Gov. Josh Green is proposing using taxpayer and private funds to build new housing and to pay home owners well above market value if they rent long term. Short-term rentals would simply be banned.

Displaced Lahaina residents soon could be living in newly built ohana units, temporary homes and short-term vacation rentals – all paid for with federal, state government and private foundation money – under a framework drafted by Gov. Josh Green to address Maui’s housing crisis.

The governor’s preferred framework includes compensating homeowners to build accessory dwelling units to house displaced residents on their properties. It also entails enticing people to rent out properties now used as vacation rentals to displaced residents by offering premium long-term rents: $5,000 per month for a studio or one-bedroom home and up to $11,000 per month for a four-bedroom home.

A second option would allow the government to impose an 18-month ban on short-term vacation rentals on Maui. Under that plan, some $324 million of federal, state and private funds would be used to pay property owners who would give 18-month leases to displaced residents instead of renting to tourists or others for a short term. 

Governor Josh Green surrounded by members of his administration holds explains to the media the significance of the signed emergency proclamation and the historic moment
Gov. Josh Green in July announced a statewide housing crisis and issued an emergency proclamation to address it. Now the governor is attempting to help Maui County officials address a far more acute crisis following wildfires that destroyed most of Lahaina. (David Croxford/Civil Beat/2023)

Some residents, including a group called “Fishing For Housing,” have called for such a ban or moratorium. But Green’s plan notes that a moratorium could open the door to lawsuits from property owners, and Green said he prefers the first option for that reason.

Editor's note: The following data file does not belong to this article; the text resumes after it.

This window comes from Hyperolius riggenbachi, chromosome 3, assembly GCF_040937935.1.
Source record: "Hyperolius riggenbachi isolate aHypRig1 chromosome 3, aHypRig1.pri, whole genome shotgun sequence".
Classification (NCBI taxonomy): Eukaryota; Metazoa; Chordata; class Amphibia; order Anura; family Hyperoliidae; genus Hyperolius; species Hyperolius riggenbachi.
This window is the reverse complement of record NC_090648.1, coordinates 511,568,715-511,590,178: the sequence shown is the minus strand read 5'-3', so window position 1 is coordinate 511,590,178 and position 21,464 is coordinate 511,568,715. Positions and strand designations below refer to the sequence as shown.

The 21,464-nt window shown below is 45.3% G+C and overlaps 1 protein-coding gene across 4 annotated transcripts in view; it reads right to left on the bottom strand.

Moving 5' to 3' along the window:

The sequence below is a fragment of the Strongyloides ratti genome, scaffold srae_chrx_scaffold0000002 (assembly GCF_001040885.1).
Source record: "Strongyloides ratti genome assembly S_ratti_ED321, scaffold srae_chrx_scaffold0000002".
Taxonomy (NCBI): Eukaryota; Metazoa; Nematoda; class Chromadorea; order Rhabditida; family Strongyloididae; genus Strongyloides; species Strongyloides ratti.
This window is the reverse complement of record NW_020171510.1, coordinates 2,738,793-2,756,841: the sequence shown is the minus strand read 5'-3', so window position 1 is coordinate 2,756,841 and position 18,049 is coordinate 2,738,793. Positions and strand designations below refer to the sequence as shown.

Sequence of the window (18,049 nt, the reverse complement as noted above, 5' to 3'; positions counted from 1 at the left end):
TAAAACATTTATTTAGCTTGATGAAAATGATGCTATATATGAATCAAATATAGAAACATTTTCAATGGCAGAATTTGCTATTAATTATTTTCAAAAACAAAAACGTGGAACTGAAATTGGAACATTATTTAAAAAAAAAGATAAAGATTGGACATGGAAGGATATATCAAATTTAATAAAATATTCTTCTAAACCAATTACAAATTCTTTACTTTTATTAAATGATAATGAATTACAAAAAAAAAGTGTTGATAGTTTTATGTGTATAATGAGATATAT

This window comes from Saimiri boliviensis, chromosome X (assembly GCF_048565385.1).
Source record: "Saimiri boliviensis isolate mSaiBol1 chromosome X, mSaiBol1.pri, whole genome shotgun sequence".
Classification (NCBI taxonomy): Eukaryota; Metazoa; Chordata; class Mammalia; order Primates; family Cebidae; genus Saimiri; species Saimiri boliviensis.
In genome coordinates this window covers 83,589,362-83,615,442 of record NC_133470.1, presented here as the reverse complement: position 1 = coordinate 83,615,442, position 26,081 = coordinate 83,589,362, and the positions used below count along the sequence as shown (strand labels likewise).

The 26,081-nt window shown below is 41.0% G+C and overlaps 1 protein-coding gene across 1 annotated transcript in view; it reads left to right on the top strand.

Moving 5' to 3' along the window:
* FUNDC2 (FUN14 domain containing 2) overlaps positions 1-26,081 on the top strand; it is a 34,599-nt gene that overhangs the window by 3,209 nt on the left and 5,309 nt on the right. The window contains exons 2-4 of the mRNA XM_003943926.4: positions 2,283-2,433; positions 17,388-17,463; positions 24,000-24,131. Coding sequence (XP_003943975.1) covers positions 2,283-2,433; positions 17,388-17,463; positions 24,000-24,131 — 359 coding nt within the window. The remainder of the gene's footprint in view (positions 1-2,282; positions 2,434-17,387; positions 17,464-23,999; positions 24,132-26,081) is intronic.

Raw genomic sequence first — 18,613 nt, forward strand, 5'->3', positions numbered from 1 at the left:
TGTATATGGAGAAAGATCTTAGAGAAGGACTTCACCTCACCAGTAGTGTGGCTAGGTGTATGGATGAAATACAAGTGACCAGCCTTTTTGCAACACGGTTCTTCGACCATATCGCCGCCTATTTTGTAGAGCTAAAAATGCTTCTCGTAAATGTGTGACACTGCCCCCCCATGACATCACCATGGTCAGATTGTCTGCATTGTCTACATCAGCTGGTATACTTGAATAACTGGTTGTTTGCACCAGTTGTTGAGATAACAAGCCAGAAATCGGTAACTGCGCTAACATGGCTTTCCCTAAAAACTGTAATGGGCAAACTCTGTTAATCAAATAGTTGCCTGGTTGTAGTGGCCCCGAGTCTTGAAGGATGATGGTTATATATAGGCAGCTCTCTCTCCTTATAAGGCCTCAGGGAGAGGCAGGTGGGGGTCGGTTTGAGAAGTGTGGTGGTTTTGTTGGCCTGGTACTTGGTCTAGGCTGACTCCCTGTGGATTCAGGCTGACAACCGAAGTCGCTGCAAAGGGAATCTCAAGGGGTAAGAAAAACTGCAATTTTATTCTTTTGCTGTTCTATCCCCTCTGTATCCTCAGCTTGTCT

“I have an appreciation for the Fishing for Housing movement,” Green said in an interview Tuesday. “We agree. We want the same thing. It just gets complicated to get the private sector to give up resources.”

Green said he plans to visit Maui on Friday to meet with fire victims and their families, as well as Maui County officials to discuss the housing solutions. It will be up to the county to decide which plan if any to use, Green said.

Officials with Maui County’s joint information center did not respond to a request for comment about the draft plan, and county spokeswoman Mahina Martin did not respond to a text requesting comment. Instead, late Tuesday the county issued a press release announcing Maui County Mayor Richard Bissen’s plan to increase housing inventory for the survivors of the August wildfires.

The mayor’s bill would provide tax waivers to owners of short-term rental units who instead rent long term to fire survivors. Bissen’s tax plan could complement Green’s proposals, and the mayor said he was looking at ideas beyond the tax breaks.

“This is one of many strategies we will use to address long-term housing needs,” Bissen said in the press release. “My team and I continue to examine all options to bring feasible interim and long-term housing solutions forward.”

The plans come at a critical time, as displaced residents seek to move from short-term accommodations in hotels to longer-term homes.

Economists say creating a new long-term housing plan is vital to prevent people from fleeing Maui, which would damage the island’s social fabric and workforce. 

“We’re at pretty serious risk for significant loss of population on Maui,” Carl Bonham, executive director of the University of Hawaii Economic Research Organization, told Civil Beat recently. “And yeah, really, that’s what keeps me awake at night.”

$50,000 For Homeowners To Build Ohana Units

Green’s two options both call for providing approximately 3,000 housing units for 18 months. Money would come from FEMA, the state and private foundations.

Both options could be complemented with up to 2,000 units of “temporary transitional housing” built in partnership with federal and state agencies and private partners, subject to county approvals.

Although both plans are expensive, they’re less pricey than the current system of paying hotels to house people. The draft study shows it would cost $702 million to keep people in hotels for another 18 months.